Newton House Gin
Ever since its launch in early 2017, Newton House has felt like part of the furniture, and we mean that with the utmost respect. Familiarity while keeping a sense of individuality is something that’s incredibly hard to achieve.
It just fits in, like it was always here; certainly, like it always should have been here. It’s comfortably British, beautifully packaged and manages to paint a pretty little picture of the fruits and flavours that filled the mouths of ancient England.
Newton House Gin hails from its namesake estate, which had fallen to ruin by the time Robin and Jane Cannon took it on in 2007. Built in the Jacobean era and lived in well through the rule of Queen Victoria, the estate has lived through more wars than we can even name. While echoes of its history still ran through the halls, it was utterly dilapidated by the time the Cannons got involved.
No, instead the duo rolled up their sleeves and took to restoration with gusto, starting with the grand house and working their way outwards, towards the gardens planted by former owner George Harbin.
The house was project enough; it is a Grade 1 listed building, so Historic England insisted on having a say in every single element of the restoration. It was no mean feat; with no heating, no roof and electricity in only one third of the house, there were a handful of very cold, almost attritional winters in the works. “In total,” Jane told us, “it took 10 years to complete the restoration and to breathe life back into the house to make it survive for another 100.”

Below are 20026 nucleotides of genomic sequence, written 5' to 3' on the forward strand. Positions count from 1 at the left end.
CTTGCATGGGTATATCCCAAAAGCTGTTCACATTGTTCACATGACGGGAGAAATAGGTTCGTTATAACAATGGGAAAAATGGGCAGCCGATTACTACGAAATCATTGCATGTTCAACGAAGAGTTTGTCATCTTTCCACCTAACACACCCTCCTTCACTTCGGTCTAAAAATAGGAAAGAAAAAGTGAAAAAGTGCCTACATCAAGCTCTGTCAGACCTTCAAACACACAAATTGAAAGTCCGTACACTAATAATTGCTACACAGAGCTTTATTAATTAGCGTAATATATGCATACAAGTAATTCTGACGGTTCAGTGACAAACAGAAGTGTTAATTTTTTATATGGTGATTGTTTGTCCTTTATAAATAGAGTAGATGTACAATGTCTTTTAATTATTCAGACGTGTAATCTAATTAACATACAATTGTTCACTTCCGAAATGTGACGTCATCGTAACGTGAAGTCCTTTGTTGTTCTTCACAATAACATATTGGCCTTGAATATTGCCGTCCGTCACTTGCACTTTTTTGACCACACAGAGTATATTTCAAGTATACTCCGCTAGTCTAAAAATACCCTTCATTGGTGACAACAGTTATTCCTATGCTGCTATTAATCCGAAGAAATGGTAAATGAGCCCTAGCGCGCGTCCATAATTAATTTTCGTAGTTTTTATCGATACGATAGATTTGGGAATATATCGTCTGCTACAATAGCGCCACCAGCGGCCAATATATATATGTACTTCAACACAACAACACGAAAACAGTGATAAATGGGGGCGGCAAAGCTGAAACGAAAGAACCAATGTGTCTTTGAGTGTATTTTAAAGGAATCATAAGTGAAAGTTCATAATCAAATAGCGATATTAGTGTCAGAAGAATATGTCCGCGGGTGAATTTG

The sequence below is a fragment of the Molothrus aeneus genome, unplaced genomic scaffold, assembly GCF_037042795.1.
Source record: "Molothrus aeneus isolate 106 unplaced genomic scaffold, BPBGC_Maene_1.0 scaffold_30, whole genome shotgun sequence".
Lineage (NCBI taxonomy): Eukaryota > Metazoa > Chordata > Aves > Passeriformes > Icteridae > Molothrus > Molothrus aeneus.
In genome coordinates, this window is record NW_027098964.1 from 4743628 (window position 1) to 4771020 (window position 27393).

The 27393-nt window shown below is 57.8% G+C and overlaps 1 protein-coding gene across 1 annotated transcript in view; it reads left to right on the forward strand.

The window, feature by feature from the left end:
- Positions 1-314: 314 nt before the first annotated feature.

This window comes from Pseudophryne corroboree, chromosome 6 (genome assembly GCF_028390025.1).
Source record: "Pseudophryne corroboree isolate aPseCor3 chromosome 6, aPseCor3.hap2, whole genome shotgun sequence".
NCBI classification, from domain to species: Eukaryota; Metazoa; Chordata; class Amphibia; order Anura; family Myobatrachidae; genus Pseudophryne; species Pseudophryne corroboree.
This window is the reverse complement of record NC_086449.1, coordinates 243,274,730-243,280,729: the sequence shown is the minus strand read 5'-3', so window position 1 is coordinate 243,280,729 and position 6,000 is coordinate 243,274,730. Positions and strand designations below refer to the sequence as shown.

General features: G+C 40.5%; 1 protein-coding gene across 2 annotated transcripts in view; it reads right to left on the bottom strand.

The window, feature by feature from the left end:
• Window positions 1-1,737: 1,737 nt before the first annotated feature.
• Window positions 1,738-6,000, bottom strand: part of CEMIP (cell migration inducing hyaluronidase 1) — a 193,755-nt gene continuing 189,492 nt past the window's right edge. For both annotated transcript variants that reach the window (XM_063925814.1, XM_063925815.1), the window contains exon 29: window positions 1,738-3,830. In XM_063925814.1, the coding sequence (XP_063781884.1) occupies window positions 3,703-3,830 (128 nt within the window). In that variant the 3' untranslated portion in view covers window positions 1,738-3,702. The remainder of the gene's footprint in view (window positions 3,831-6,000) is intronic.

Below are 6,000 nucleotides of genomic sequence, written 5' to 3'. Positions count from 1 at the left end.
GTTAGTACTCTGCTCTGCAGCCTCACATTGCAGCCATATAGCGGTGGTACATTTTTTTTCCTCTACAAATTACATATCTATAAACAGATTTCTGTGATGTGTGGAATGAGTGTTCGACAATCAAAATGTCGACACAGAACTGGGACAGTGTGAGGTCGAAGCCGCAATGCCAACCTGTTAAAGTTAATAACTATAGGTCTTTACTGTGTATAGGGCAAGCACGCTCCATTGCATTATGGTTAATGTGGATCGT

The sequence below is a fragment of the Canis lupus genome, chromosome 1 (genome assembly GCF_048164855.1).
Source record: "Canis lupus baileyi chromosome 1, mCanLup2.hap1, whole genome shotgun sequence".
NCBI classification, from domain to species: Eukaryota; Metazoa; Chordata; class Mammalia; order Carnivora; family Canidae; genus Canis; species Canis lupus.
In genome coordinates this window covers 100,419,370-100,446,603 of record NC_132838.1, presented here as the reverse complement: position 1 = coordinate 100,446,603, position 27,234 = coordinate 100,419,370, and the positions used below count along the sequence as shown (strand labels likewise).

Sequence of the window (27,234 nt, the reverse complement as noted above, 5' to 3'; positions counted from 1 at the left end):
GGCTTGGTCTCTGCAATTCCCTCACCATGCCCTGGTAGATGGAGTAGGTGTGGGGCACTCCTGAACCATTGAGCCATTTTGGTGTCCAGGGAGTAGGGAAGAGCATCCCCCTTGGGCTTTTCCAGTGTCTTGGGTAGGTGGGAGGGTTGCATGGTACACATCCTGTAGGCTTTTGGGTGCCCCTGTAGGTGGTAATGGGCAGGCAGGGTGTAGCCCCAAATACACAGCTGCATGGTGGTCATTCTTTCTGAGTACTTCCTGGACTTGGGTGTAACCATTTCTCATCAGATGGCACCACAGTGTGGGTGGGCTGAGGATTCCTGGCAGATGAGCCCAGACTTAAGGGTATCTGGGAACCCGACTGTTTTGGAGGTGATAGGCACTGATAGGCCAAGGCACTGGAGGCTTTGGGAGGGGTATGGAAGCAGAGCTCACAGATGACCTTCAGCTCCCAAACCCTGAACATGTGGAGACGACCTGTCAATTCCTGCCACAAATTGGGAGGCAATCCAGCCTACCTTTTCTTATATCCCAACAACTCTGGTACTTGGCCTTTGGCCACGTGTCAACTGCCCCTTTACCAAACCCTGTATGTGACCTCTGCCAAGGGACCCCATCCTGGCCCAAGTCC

Little signs from the past kept spurring the duo on, like messages sent from people who are long since ghosts. “We had a very special moment when we had to lift the floor in the main bedroom. One of the boards had some writing in chalk underneath. It read: ‘This board was laid in 1778, lifted and re-laid in 1796 by Thos Wills.’ It was a subliminal moment that brought our efforts into perspective and gave the house a humanity we hadn’t expected,” Jane said.
We’re not really here to talk about the house though, as fascinating as it is. This is a story about the garden, and the inspiration it has served in the gin they have created. When Harbin inherited the estate back in 1820, he set right to work on the land.
He planted a two-acre cider apple orchard (and built the corresponding outbuildings to house the apple crusher, press and barrel-making equipment) and a kitchen garden, the fruit and vegetables of which were even donated to the war effort in Yeovil.
A truly incredible amount of English history sits in that soil, which is what makes it all the more tragic that it was all left to rot from the 1960s onwards.